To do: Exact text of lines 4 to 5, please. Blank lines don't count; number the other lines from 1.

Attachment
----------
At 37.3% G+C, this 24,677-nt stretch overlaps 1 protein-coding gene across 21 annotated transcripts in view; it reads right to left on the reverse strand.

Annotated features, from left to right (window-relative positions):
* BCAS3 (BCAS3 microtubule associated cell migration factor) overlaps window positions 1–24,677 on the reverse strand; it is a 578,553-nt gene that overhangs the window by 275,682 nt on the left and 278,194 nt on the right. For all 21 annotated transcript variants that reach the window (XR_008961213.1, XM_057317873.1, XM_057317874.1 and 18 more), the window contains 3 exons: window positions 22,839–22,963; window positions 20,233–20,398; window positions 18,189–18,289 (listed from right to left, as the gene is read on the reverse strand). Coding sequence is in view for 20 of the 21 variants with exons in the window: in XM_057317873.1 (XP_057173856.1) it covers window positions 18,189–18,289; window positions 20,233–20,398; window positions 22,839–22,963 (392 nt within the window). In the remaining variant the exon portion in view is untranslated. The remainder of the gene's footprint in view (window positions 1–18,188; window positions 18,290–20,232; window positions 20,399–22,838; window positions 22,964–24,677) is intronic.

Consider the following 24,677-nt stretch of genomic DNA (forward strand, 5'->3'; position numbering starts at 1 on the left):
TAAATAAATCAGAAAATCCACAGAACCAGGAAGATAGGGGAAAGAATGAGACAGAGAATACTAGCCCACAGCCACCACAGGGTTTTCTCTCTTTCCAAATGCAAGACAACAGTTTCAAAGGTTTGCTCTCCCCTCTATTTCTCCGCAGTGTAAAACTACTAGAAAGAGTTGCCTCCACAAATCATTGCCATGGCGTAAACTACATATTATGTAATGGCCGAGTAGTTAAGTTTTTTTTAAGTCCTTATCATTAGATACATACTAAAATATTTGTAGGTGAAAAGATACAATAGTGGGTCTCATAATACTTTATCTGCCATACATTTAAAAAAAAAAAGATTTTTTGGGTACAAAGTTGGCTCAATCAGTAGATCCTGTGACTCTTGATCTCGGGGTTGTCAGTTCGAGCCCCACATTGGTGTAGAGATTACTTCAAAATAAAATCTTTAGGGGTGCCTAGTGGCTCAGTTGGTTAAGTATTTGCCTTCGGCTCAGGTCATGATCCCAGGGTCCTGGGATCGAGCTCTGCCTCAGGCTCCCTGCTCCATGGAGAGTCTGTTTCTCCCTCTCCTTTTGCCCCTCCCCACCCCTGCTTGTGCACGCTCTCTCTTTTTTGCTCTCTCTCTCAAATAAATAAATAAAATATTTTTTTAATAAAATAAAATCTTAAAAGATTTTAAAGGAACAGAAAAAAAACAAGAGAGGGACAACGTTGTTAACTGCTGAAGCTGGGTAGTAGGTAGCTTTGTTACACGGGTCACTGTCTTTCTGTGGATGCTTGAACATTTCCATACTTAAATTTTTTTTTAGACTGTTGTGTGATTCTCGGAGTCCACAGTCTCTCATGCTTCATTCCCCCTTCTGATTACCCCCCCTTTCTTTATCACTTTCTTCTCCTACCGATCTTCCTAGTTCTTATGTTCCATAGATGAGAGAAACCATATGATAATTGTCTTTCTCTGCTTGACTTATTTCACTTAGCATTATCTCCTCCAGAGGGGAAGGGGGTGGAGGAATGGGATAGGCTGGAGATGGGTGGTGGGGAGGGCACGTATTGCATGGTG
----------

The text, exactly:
Consider the following 24,677-nt stretch of genomic DNA (forward strand, 5'->3'; position numbering starts at 1 on the left):
TAAATAAATCAGAAAATCCACAGAACCAGGAAGATAGGGGAAAGAATGAGACAGAGAATACTAGCCCACAGCCACCACAGGGTTTTCTCTCTTTCCAAATGCAAGACAACAGTTTCAAAGGTTTGCTCTCCCCTCTATTTCTCCGCAGTGTAAAACTACTAGAAAGAGTTGCCTCCACAAATCATTGCCATGGCGTAAACTACATATTATGTAATGGCCGAGTAGTTAAGTTTTTTTTAAGTCCTTATCATTAGATACATACTAAAATATTTGTAGGTGAAAAGATACAATAGTGGGTCTCATAATACTTTATCTGCCATACATTTAAAAAAAAAAAGATTTTTTGGGTACAAAGTTGGCTCAATCAGTAGATCCTGTGACTCTTGATCTCGGGGTTGTCAGTTCGAGCCCCACATTGGTGTAGAGATTACTTCAAAATAAAATCTTTAGGGGTGCCTAGTGGCTCAGTTGGTTAAGTATTTGCCTTCGGCTCAGGTCATGATCCCAGGGTCCTGGGATCGAGCTCTGCCTCAGGCTCCCTGCTCCATGGAGAGTCTGTTTCTCCCTCTCCTTTTGCCCCTCCCCACCCCTGCTTGTGCACGCTCTCTCTTTTTTGCTCTCTCTCTCAAATAAATAAATAAAATATTTTTTTAATAAAATAAAATCTTAAAAGATTTTAAAGGAACAGAAAAAAAACAAGAGAGGGACAACGTTGTTAACTGCTGAAGCTGGGTAGTAGGTAGCTTTGTTACACGGGTCACTGTCTTTCTGTGGATGCTTGAACATTTCCATACTTAAATTTTTTTTTAGACTGTTGTGTGATTCTCGGAGTCCACAGTCTCTCATGCTTCATTCCCCCTTCTGATTACCCCCCCTTTCTTTATCACTTTCTTCTCCTACCGATCTTCCTAGTTCTTATGTTCCATAGATGAGAGAAACCATATGATAATTGTCTTTCTCTGCTTGACTTATTTCACTTAGCATTATCTCCTCCAGAGGGGAAGGGGGTGGAGGAATGGGATAGGCTGGAGATGGGTGGTGGGGAGGGCACGTATTGCATGGTG